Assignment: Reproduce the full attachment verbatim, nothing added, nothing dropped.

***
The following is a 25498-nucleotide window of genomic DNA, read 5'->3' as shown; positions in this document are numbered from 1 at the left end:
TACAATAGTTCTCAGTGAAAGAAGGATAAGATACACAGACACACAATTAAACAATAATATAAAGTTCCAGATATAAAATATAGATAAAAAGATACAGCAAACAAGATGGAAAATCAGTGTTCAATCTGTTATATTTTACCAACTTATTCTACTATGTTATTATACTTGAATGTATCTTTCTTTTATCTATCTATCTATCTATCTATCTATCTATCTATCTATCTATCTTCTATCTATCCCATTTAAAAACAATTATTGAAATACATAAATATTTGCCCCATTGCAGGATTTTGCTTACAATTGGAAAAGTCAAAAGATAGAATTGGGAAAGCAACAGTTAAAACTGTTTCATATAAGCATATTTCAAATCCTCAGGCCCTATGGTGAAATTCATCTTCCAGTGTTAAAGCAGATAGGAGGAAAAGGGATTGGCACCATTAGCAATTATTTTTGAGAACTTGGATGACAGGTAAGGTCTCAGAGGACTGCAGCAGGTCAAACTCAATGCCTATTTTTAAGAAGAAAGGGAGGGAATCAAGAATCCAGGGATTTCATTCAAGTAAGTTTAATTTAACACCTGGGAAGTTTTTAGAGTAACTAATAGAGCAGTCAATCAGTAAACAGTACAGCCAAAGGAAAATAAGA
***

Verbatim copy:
The following is a 25498-nucleotide window of genomic DNA, read 5'->3' as shown; positions in this document are numbered from 1 at the left end:
TACAATAGTTCTCAGTGAAAGAAGGATAAGATACACAGACACACAATTAAACAATAATATAAAGTTCCAGATATAAAATATAGATAAAAAGATACAGCAAACAAGATGGAAAATCAGTGTTCAATCTGTTATATTTTACCAACTTATTCTACTATGTTATTATACTTGAATGTATCTTTCTTTTATCTATCTATCTATCTATCTATCTATCTATCTATCTATCTATCTTCTATCTATCCCATTTAAAAACAATTATTGAAATACATAAATATTTGCCCCATTGCAGGATTTTGCTTACAATTGGAAAAGTCAAAAGATAGAATTGGGAAAGCAACAGTTAAAACTGTTTCATATAAGCATATTTCAAATCCTCAGGCCCTATGGTGAAATTCATCTTCCAGTGTTAAAGCAGATAGGAGGAAAAGGGATTGGCACCATTAGCAATTATTTTTGAGAACTTGGATGACAGGTAAGGTCTCAGAGGACTGCAGCAGGTCAAACTCAATGCCTATTTTTAAGAAGAAAGGGAGGGAATCAAGAATCCAGGGATTTCATTCAAGTAAGTTTAATTTAACACCTGGGAAGTTTTTAGAGTAACTAATAGAGCAGTCAATCAGTAAACAGTACAGCCAAAGGAAAATAAGA